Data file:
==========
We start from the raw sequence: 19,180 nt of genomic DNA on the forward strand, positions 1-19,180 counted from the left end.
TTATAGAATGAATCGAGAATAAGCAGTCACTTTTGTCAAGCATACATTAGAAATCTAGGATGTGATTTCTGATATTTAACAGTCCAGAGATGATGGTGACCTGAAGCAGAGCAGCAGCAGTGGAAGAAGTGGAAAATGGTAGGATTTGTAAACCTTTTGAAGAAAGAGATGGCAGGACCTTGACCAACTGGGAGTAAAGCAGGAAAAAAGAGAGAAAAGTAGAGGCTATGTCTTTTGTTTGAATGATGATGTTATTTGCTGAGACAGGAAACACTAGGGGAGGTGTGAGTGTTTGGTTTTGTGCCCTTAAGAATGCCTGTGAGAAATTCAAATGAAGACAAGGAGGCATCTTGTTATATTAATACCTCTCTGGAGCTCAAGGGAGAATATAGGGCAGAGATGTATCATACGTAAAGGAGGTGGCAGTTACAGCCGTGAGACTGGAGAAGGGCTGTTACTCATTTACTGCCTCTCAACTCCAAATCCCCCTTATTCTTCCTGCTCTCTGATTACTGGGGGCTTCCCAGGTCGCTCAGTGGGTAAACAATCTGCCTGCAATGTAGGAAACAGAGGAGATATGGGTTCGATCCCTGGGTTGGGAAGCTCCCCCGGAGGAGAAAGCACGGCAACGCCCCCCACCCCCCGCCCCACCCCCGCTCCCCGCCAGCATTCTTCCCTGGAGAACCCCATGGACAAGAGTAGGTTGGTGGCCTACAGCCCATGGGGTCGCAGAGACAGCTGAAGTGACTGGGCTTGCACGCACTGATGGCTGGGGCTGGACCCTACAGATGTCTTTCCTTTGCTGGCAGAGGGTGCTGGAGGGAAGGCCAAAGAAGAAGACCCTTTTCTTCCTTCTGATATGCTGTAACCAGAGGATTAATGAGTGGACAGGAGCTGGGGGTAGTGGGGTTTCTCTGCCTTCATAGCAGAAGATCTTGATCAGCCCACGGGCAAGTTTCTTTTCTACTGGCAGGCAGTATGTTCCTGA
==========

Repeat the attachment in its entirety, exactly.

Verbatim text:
We start from the raw sequence: 19,180 nt of genomic DNA on the forward strand, positions 1-19,180 counted from the left end.
TTATAGAATGAATCGAGAATAAGCAGTCACTTTTGTCAAGCATACATTAGAAATCTAGGATGTGATTTCTGATATTTAACAGTCCAGAGATGATGGTGACCTGAAGCAGAGCAGCAGCAGTGGAAGAAGTGGAAAATGGTAGGATTTGTAAACCTTTTGAAGAAAGAGATGGCAGGACCTTGACCAACTGGGAGTAAAGCAGGAAAAAAGAGAGAAAAGTAGAGGCTATGTCTTTTGTTTGAATGATGATGTTATTTGCTGAGACAGGAAACACTAGGGGAGGTGTGAGTGTTTGGTTTTGTGCCCTTAAGAATGCCTGTGAGAAATTCAAATGAAGACAAGGAGGCATCTTGTTATATTAATACCTCTCTGGAGCTCAAGGGAGAATATAGGGCAGAGATGTATCATACGTAAAGGAGGTGGCAGTTACAGCCGTGAGACTGGAGAAGGGCTGTTACTCATTTACTGCCTCTCAACTCCAAATCCCCCTTATTCTTCCTGCTCTCTGATTACTGGGGGCTTCCCAGGTCGCTCAGTGGGTAAACAATCTGCCTGCAATGTAGGAAACAGAGGAGATATGGGTTCGATCCCTGGGTTGGGAAGCTCCCCCGGAGGAGAAAGCACGGCAACGCCCCCCACCCCCCGCCCCACCCCCGCTCCCCGCCAGCATTCTTCCCTGGAGAACCCCATGGACAAGAGTAGGTTGGTGGCCTACAGCCCATGGGGTCGCAGAGACAGCTGAAGTGACTGGGCTTGCACGCACTGATGGCTGGGGCTGGACCCTACAGATGTCTTTCCTTTGCTGGCAGAGGGTGCTGGAGGGAAGGCCAAAGAAGAAGACCCTTTTCTTCCTTCTGATATGCTGTAACCAGAGGATTAATGAGTGGACAGGAGCTGGGGGTAGTGGGGTTTCTCTGCCTTCATAGCAGAAGATCTTGATCAGCCCACGGGCAAGTTTCTTTTCTACTGGCAGGCAGTATGTTCCTGA